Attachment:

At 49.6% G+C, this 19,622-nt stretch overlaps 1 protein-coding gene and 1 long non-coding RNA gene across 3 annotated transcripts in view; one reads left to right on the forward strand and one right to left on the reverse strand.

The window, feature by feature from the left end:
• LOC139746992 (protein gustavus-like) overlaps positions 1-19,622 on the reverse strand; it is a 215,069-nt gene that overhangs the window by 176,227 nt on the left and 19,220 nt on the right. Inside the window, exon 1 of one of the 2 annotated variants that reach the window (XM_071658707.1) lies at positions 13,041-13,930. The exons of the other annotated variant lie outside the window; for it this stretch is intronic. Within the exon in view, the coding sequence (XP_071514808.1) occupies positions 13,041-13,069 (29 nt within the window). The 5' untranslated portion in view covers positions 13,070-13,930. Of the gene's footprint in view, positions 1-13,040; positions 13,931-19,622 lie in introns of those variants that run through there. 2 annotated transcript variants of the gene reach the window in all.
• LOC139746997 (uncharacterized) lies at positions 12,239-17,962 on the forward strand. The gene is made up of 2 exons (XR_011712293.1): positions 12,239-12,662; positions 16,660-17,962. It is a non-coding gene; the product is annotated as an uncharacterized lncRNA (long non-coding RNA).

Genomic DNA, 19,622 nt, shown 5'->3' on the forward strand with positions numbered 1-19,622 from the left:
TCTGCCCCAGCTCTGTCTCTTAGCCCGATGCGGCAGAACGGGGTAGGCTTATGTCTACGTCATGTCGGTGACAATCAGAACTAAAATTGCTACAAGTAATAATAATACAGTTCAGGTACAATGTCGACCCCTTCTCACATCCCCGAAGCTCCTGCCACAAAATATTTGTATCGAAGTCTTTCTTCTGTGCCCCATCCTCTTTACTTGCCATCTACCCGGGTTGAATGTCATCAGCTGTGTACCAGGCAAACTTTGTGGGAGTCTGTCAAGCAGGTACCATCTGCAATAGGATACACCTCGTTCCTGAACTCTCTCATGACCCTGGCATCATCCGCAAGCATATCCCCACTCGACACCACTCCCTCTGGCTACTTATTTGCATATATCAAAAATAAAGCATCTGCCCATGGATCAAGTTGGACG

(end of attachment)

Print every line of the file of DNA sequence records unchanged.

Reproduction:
At 49.6% G+C, this 19,622-nt stretch overlaps 1 protein-coding gene and 1 long non-coding RNA gene across 3 annotated transcripts in view; one reads left to right on the forward strand and one right to left on the reverse strand.

The window, feature by feature from the left end:
• LOC139746992 (protein gustavus-like) overlaps positions 1-19,622 on the reverse strand; it is a 215,069-nt gene that overhangs the window by 176,227 nt on the left and 19,220 nt on the right. Inside the window, exon 1 of one of the 2 annotated variants that reach the window (XM_071658707.1) lies at positions 13,041-13,930. The exons of the other annotated variant lie outside the window; for it this stretch is intronic. Within the exon in view, the coding sequence (XP_071514808.1) occupies positions 13,041-13,069 (29 nt within the window). The 5' untranslated portion in view covers positions 13,070-13,930. Of the gene's footprint in view, positions 1-13,040; positions 13,931-19,622 lie in introns of those variants that run through there. 2 annotated transcript variants of the gene reach the window in all.
• LOC139746997 (uncharacterized) lies at positions 12,239-17,962 on the forward strand. The gene is made up of 2 exons (XR_011712293.1): positions 12,239-12,662; positions 16,660-17,962. It is a non-coding gene; the product is annotated as an uncharacterized lncRNA (long non-coding RNA).

Genomic DNA, 19,622 nt, shown 5'->3' on the forward strand with positions numbered 1-19,622 from the left:
TCTGCCCCAGCTCTGTCTCTTAGCCCGATGCGGCAGAACGGGGTAGGCTTATGTCTACGTCATGTCGGTGACAATCAGAACTAAAATTGCTACAAGTAATAATAATACAGTTCAGGTACAATGTCGACCCCTTCTCACATCCCCGAAGCTCCTGCCACAAAATATTTGTATCGAAGTCTTTCTTCTGTGCCCCATCCTCTTTACTTGCCATCTACCCGGGTTGAATGTCATCAGCTGTGTACCAGGCAAACTTTGTGGGAGTCTGTCAAGCAGGTACCATCTGCAATAGGATACACCTCGTTCCTGAACTCTCTCATGACCCTGGCATCATCCGCAAGCATATCCCCACTCGACACCACTCCCTCTGGCTACTTATTTGCATATATCAAAAATAAAGCATCTGCCCATGGATCAAGTTGGACG